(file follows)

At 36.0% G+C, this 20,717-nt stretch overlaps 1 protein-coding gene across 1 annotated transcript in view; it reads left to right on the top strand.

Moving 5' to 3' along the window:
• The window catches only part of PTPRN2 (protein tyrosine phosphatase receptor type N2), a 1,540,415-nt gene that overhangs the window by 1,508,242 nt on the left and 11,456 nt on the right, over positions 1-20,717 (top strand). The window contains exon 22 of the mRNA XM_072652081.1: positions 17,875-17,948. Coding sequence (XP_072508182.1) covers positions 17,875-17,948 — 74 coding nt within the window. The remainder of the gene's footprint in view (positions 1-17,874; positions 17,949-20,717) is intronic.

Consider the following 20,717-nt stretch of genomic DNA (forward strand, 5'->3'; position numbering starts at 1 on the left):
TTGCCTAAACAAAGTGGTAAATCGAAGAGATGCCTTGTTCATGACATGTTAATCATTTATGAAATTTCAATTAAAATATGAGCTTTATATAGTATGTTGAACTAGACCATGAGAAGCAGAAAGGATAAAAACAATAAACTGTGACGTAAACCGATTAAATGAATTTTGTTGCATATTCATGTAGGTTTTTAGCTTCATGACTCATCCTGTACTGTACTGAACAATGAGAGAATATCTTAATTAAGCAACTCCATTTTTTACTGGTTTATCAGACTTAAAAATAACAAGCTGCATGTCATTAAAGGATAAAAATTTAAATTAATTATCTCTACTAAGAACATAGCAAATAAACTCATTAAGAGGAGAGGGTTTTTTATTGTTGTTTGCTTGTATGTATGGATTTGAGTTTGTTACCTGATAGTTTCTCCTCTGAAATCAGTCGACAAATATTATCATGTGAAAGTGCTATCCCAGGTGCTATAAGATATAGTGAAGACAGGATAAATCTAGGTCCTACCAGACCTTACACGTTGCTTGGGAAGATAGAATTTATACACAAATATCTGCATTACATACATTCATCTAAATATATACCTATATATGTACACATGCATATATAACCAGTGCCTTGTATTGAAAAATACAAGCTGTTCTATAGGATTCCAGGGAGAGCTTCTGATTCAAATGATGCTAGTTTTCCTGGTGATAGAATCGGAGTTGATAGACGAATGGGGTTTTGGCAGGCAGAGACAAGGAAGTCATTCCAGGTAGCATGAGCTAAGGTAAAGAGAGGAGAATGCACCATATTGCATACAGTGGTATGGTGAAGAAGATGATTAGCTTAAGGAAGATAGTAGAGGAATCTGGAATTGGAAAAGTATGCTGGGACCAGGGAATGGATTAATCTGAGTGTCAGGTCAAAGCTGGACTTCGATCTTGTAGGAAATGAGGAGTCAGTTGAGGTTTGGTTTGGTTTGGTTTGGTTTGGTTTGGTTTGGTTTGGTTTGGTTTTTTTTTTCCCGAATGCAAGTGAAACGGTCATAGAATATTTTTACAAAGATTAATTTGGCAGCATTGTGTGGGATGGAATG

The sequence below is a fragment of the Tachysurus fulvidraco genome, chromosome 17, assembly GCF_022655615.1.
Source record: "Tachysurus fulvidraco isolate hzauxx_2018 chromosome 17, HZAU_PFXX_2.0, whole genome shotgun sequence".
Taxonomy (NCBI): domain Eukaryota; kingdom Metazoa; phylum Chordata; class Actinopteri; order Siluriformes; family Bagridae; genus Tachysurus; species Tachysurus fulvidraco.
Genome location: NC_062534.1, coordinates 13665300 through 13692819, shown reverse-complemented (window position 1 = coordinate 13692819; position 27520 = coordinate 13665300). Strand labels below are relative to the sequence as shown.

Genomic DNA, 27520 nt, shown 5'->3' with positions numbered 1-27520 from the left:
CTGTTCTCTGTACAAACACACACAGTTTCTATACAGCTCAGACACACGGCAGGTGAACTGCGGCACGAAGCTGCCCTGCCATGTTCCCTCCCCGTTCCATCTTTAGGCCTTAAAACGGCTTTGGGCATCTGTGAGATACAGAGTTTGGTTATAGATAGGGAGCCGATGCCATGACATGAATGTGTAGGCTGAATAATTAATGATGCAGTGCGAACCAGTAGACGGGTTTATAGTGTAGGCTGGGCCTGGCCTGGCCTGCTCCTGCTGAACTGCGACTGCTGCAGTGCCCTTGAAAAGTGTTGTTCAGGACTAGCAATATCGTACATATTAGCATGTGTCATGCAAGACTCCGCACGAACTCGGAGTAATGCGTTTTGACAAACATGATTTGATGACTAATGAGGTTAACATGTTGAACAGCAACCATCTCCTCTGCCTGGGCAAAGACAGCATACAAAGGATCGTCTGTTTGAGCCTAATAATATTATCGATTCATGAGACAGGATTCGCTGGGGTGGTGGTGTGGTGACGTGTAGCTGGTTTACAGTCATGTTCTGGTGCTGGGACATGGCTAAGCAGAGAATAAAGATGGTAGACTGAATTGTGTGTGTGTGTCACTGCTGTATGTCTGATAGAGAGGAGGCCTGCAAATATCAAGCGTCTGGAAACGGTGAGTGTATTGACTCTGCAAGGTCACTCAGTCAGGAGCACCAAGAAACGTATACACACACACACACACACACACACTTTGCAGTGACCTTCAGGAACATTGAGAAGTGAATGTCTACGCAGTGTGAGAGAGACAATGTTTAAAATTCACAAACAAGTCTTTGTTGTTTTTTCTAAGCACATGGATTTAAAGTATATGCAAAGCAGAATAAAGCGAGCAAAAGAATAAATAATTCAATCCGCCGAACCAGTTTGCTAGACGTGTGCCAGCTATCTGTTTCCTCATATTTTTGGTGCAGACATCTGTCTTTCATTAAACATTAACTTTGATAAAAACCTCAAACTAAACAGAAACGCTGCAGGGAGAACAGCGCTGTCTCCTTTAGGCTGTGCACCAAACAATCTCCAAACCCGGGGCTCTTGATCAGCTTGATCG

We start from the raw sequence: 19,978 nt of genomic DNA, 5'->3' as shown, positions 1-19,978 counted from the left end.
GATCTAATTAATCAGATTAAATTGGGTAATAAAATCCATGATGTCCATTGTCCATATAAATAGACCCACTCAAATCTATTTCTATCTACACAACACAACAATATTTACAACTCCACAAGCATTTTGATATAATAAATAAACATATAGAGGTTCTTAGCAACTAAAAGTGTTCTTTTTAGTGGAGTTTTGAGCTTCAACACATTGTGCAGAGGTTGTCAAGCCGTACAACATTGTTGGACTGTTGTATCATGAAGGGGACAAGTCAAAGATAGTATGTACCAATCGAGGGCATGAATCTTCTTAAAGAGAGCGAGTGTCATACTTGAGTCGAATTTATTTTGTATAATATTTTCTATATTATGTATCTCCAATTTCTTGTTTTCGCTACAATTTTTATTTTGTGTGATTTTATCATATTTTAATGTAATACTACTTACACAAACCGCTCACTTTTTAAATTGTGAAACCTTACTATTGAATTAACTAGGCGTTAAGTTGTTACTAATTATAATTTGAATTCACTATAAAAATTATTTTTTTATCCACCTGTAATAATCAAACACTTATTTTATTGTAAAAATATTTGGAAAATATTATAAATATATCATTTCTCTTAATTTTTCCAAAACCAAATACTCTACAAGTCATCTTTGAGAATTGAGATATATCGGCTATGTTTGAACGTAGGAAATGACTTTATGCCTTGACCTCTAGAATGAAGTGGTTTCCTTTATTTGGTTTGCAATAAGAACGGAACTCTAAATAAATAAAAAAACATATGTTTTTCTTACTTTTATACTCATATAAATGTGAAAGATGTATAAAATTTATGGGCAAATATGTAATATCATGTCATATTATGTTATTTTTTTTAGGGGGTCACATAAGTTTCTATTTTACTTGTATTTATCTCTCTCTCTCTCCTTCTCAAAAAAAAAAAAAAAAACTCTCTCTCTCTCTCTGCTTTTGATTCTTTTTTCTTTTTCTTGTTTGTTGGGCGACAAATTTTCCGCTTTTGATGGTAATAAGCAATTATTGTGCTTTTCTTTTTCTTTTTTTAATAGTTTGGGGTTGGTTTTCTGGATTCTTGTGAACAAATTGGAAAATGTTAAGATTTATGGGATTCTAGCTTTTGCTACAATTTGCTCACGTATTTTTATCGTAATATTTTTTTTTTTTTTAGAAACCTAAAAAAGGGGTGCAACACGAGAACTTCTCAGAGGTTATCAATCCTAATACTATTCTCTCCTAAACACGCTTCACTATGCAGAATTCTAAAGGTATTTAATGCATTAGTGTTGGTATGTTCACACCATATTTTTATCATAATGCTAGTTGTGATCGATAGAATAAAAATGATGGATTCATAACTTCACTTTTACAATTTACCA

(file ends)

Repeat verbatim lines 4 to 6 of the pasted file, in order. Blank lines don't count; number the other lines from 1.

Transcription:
Consider the following 20,717-nt stretch of genomic DNA (forward strand, 5'->3'; position numbering starts at 1 on the left):
TTGCCTAAACAAAGTGGTAAATCGAAGAGATGCCTTGTTCATGACATGTTAATCATTTATGAAATTTCAATTAAAATATGAGCTTTATATAGTATGTTGAACTAGACCATGAGAAGCAGAAAGGATAAAAACAATAAACTGTGACGTAAACCGATTAAATGAATTTTGTTGCATATTCATGTAGGTTTTTAGCTTCATGACTCATCCTGTACTGTACTGAACAATGAGAGAATATCTTAATTAAGCAACTCCATTTTTTACTGGTTTATCAGACTTAAAAATAACAAGCTGCATGTCATTAAAGGATAAAAATTTAAATTAATTATCTCTACTAAGAACATAGCAAATAAACTCATTAAGAGGAGAGGGTTTTTTATTGTTGTTTGCTTGTATGTATGGATTTGAGTTTGTTACCTGATAGTTTCTCCTCTGAAATCAGTCGACAAATATTATCATGTGAAAGTGCTATCCCAGGTGCTATAAGATATAGTGAAGACAGGATAAATCTAGGTCCTACCAGACCTTACACGTTGCTTGGGAAGATAGAATTTATACACAAATATCTGCATTACATACATTCATCTAAATATATACCTATATATGTACACATGCATATATAACCAGTGCCTTGTATTGAAAAATACAAGCTGTTCTATAGGATTCCAGGGAGAGCTTCTGATTCAAATGATGCTAGTTTTCCTGGTGATAGAATCGGAGTTGATAGACGAATGGGGTTTTGGCAGGCAGAGACAAGGAAGTCATTCCAGGTAGCATGAGCTAAGGTAAAGAGAGGAGAATGCACCATATTGCATACAGTGGTATGGTGAAGAAGATGATTAGCTTAAGGAAGATAGTAGAGGAATCTGGAATTGGAAAAGTATGCTGGGACCAGGGAATGGATTAATCTGAGTGTCAGGTCAAAGCTGGACTTCGATCTTGTAGGAAATGAGGAGTCAGTTGAGGTTTGGTTTGGTTTGGTTTGGTTTGGTTTGGTTTGGTTTGGTTTGGTTTTTTTTTTCCCGAATGCAAGTGAAACGGTCATAGAATATTTTTACAAAGATTAATTTGGCAGCATTGTGTGGGATGGAATG

The sequence below is a fragment of the Tachysurus fulvidraco genome, chromosome 17, assembly GCF_022655615.1.